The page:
There was a widespread expectation that a lot might change as a result of the events of January 2022. What began as protests against fuel price rises rapidly evolved into a generalized show of rage against the broader system. Special ire was directed at the person and legacy of former President Nursultan Nazarbayev.
In the immediate aftermath of Nazarbayev handing over the reins to his long-time ally Tokayev in March 2019, it was sensed that this was a choreographed exercise. While the front-man was different, the corruption-tainted and unaccountable machinery in the background remained intact, went the received wisdom.
Even as early as late 2019, though, analysts spied some tensions between Tokayev’s camp and that of his mentor, which was collectively nicknamed “the Library,” as they worked out of the First President’s Library.
The trauma of January 2022, when at least 238 people were killed over four days of what has come to be known in Kazakh as Qandy Qantar, or Bloody January, looked like a chance for Tokayev to reset. And he appeared intent on going down that route when he coined another mantra that has become synonymous with his tenure: Zhana Kazakstan, or New Kazakhstan.
The political reforms implemented under that rubric included liberalization of the political system. Tokayev pledged to improve conditions for political parties and enable a pluralism of views. To legitimize these would-be ambitious plans, Tokayev held early presidential elections in November 2022 and then parliamentary elections the following March.
“The president’s goal was to correct the mistakes of the past and establish honest, fair rules for the functioning of the state and society,” Urazgali Selteyev, a typically onside political analyst, told Eurasianet. “People were tired of the old system and did not want the return of ‘old Kazakhstan.’”
Sure enough, conditions for registering political parties were relaxed, but this only served in practice to engage parties loyal to the government. The leaders of independent and government-critical movements argued that the requirements for them, meanwhile, were kept artificially onerous.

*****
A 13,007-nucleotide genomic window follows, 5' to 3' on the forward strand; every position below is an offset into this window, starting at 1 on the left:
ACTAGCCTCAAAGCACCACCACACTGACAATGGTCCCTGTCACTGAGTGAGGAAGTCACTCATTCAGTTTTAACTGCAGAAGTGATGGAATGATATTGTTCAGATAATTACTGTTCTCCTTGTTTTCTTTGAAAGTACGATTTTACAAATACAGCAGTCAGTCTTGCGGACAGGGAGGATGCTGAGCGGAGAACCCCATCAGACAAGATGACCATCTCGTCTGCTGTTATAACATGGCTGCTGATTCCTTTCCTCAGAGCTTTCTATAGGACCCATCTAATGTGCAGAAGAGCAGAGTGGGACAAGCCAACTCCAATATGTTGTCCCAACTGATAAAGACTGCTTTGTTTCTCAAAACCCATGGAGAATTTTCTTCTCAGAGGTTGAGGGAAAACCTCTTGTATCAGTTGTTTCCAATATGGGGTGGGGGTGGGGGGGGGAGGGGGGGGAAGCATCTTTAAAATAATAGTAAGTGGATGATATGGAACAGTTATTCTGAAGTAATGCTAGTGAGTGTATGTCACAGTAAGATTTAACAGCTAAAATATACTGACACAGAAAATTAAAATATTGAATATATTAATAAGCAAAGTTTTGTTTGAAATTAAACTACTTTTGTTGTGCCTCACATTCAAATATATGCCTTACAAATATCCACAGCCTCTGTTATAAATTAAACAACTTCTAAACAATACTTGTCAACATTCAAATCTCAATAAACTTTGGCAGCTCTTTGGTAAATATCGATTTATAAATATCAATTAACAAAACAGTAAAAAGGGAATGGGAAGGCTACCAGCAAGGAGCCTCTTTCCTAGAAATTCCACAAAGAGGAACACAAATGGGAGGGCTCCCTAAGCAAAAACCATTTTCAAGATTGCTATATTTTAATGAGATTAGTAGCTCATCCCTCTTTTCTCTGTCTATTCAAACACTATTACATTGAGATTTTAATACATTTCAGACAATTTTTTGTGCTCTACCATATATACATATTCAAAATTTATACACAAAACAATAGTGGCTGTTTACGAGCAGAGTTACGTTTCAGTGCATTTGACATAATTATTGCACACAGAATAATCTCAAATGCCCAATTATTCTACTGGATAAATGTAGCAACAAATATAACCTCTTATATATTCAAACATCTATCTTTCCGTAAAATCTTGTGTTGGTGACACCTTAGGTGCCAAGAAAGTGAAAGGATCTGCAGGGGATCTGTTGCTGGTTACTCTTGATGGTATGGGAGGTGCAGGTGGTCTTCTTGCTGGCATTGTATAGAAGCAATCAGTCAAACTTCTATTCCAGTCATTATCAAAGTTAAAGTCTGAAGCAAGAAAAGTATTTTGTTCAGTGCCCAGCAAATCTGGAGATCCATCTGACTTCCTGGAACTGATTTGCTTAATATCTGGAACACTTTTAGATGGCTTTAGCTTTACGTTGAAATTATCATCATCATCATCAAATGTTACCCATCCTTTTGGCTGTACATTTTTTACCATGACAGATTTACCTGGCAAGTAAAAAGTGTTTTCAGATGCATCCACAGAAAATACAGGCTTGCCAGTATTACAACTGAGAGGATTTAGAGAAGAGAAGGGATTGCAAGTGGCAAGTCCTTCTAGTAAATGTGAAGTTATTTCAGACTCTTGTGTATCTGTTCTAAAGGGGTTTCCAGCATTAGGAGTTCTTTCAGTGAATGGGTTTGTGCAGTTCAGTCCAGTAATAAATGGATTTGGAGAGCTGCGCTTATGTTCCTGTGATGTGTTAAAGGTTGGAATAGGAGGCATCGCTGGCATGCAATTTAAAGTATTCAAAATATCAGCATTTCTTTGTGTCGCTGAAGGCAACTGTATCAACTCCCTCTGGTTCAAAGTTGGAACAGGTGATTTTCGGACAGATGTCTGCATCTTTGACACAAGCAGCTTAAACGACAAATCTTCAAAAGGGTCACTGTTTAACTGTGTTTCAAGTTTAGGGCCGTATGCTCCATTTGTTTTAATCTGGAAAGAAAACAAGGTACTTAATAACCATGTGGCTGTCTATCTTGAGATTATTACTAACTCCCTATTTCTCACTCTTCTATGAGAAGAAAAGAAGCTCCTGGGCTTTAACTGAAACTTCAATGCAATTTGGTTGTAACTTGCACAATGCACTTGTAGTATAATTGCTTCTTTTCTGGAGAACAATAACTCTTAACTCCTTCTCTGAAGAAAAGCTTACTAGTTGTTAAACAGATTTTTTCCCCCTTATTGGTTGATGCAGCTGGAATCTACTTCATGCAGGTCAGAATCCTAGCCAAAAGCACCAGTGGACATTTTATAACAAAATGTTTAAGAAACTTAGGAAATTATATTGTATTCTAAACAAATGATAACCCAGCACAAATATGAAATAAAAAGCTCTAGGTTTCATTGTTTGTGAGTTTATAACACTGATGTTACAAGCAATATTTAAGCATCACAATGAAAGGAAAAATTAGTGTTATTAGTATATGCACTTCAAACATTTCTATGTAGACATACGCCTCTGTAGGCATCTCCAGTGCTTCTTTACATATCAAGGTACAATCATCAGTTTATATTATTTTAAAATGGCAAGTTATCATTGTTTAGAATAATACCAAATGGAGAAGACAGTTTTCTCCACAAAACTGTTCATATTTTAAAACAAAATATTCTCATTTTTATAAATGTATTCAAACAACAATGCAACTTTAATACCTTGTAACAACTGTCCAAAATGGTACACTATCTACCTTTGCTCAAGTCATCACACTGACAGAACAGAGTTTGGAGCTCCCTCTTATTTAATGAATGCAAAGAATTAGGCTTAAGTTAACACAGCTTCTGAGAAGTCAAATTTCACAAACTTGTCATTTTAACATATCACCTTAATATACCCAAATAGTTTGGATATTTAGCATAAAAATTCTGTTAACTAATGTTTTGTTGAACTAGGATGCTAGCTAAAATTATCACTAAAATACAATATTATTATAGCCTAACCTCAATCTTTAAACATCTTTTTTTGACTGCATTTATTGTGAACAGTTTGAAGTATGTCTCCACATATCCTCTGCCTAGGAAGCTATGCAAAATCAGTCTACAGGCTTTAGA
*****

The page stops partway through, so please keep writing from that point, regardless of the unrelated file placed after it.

It was not only parties that could run in the parliamentary elections. Independent candidates were permitted to stand for single-mandate seats. And yet, none of them managed to win – a fact they attributed to electoral meddling in favor of pro-system candidates.
It isn’t all bleak. Some Almaty activists concede that holding rallies is not as impossible as it once was. Where peaceful assemblies were previously at most allowed only in a desolate spot on the outskirts of the city, the mayor’s office is now more generous in its conditions.
Veronika Fonova, co-organizer of a women's march, told Eurasianet that there was virtually no censorship at events she has attended.
“We can freely use posters with political slogans, such as freeing women political prisoners,” Fonova told Eurasianet. “But there is a taboo topic: the January events.”
For Yevgeny Zhovtis, a lawyer and rights campaigner, the broader direction of travel is discouraging. He suspects the persistent paranoia of officials stems from anxieties about legitimate political discontent being piggybacked by people with ill-intent.
“We already saw during the January events what the growth of discontent and rallies can lead to,” Zhovtis told Eurasianet. “The government fears that people from Nazarbayev’s circle may use the potential for protest to take revenge, and it is trying to prevent this.”
What is more, Kazakhstan can act with relative certainty that it will not draw too much opprobrium from Western nations, which purport to deem democratization and political liberties fundamental values, Zhovtis worries.
While Kazakhstan behaves “correctly” by abiding with anti-Russia sanctions and refraining from supporting the invasion of Ukraine, the international community largely turns a blind eye to domestic human rights problems, Zhovtis said.
“But by increasing pressure on dissidents, there can be an opposite effect, leading to the growth of protest sentiments in society,” he said.
Almaz Kumenov is an Almaty-based journalist.